A Wisconsin High School Now Requires All Students Take A Personal Finance Class

Nearly two-thirds of Americans can’t pass a basic financial literacy test.

A 2015 study by the FINRA Foundation found some rather distressing information about Americans’ financial literacy. Nearly two-thirds can’t pass a basic financial literacy test with questions on compound interest, inflation, diversification, and mortgage interest. To help reverse this trend, a Wisconsin school is now making personal finance a required course.

Since 2003, Oconomowoc High School in Wisconsin has offered a class in personal finance as an elective, with many students taking it at the behest of their parents. “Many past students often commented that the class was so meaningful that it should be required for all students at the high school,” Kyla Stefan, Oconomowoc’s business education teacher, told Yahoo Finance. So starting with this year’s freshman class, personal finance is now mandatory for all students.

The class meets 90 minutes every day for nine weeks, and its curriculum centers around financial issues students will soon face in the real world. The class covers the basics of using credit cards, reading and signing leases, investing, and how to pay off student loans. “The kids need to understand the pitfalls of consumer debt right away; it is one of the biggest problems our economy faces, and it’s growing every day,” said Tim Duchow, a member of the staff advisory team who helped develop the curriculum.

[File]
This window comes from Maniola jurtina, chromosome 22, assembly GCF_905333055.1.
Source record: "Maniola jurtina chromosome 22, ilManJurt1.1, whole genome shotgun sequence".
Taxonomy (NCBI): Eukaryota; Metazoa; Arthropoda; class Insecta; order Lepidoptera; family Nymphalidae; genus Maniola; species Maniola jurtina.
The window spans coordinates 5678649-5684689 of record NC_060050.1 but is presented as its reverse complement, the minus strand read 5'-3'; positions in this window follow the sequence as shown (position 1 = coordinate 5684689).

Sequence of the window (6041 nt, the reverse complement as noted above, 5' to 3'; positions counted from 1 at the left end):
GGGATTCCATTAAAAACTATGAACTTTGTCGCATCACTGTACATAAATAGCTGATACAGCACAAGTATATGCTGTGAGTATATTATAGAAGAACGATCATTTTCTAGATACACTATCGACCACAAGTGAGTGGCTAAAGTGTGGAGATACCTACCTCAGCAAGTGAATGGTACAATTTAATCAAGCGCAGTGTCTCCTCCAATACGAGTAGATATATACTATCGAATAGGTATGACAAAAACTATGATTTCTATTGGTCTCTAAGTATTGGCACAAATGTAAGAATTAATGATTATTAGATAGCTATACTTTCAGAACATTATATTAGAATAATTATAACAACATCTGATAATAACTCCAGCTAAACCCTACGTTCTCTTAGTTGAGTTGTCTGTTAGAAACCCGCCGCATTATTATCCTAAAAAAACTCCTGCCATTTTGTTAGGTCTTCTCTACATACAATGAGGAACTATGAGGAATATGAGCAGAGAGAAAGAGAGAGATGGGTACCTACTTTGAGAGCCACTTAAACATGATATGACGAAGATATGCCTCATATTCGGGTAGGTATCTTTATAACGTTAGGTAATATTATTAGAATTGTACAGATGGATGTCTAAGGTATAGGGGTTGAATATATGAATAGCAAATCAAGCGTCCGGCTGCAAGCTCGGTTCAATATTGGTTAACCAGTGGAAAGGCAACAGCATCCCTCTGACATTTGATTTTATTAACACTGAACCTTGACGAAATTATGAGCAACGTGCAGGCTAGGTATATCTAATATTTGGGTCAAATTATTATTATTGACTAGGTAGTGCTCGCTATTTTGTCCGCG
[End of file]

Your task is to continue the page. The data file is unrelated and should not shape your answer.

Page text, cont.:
“Whether it is evaluating a university based on the expected debt load necessary to attend or learning the basics of retirement investing and compounding interest, we want our students to be financially literate,” said John Flannery, director of curriculum at Oconomowoc Area School District. “We believe this requirement ensures all students will leave with acquired skills to prepare each for these scenarios in their future.”


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